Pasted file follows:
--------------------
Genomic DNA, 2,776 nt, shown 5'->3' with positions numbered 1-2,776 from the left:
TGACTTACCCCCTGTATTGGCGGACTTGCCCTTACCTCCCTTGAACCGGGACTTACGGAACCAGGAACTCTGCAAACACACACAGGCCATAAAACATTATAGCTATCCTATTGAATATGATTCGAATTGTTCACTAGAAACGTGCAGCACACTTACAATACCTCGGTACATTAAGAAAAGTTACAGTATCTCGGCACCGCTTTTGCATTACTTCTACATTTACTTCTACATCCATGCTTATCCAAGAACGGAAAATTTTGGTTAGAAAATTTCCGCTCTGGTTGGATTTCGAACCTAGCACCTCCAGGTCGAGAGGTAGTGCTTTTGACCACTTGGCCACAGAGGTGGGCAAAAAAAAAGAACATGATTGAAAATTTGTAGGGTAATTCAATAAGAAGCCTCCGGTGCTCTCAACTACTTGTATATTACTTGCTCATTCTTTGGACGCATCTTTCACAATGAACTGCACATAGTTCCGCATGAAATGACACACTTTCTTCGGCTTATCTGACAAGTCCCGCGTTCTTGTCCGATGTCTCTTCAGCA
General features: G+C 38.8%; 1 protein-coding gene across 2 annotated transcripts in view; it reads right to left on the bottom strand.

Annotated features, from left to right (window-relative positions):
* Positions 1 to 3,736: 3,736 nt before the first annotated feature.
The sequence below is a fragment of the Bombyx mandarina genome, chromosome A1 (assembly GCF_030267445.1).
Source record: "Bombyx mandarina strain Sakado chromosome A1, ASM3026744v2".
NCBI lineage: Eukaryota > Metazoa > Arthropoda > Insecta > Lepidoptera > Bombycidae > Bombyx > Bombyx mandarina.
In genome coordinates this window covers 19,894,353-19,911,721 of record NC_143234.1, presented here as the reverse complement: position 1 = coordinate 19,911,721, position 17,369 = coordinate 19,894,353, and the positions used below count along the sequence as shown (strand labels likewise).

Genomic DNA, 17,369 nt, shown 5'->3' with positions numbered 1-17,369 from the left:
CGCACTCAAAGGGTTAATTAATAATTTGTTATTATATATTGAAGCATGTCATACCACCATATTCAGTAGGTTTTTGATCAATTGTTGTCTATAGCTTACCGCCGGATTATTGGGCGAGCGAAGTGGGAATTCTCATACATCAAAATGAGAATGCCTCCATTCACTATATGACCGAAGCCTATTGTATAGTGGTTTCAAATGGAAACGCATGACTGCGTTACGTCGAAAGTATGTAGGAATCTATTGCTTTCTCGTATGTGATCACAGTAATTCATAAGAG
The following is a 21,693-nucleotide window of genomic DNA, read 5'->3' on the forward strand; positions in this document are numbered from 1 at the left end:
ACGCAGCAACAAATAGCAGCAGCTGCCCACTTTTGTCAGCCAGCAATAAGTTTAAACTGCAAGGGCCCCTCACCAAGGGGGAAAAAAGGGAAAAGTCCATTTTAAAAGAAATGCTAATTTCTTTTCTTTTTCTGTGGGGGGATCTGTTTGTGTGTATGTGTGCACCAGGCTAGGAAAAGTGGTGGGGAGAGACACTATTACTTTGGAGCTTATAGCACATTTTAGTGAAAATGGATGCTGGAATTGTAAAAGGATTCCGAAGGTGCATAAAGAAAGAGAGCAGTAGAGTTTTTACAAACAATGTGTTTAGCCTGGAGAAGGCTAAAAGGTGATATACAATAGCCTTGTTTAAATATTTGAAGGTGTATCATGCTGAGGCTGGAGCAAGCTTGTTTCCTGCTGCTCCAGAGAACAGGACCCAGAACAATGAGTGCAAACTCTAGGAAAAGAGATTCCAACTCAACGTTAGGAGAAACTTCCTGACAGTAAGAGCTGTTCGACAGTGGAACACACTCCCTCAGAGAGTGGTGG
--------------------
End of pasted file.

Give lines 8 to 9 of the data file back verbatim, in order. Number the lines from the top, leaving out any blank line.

NCBI lineage: Eukaryota > Metazoa > Arthropoda > Insecta > Lepidoptera > Bombycidae > Bombyx > Bombyx mandarina.
In genome coordinates this window covers 19,894,353-19,911,721 of record NC_143234.1, presented here as the reverse complement: position 1 = coordinate 19,911,721, position 17,369 = coordinate 19,894,353, and the positions used below count along the sequence as shown (strand labels likewise).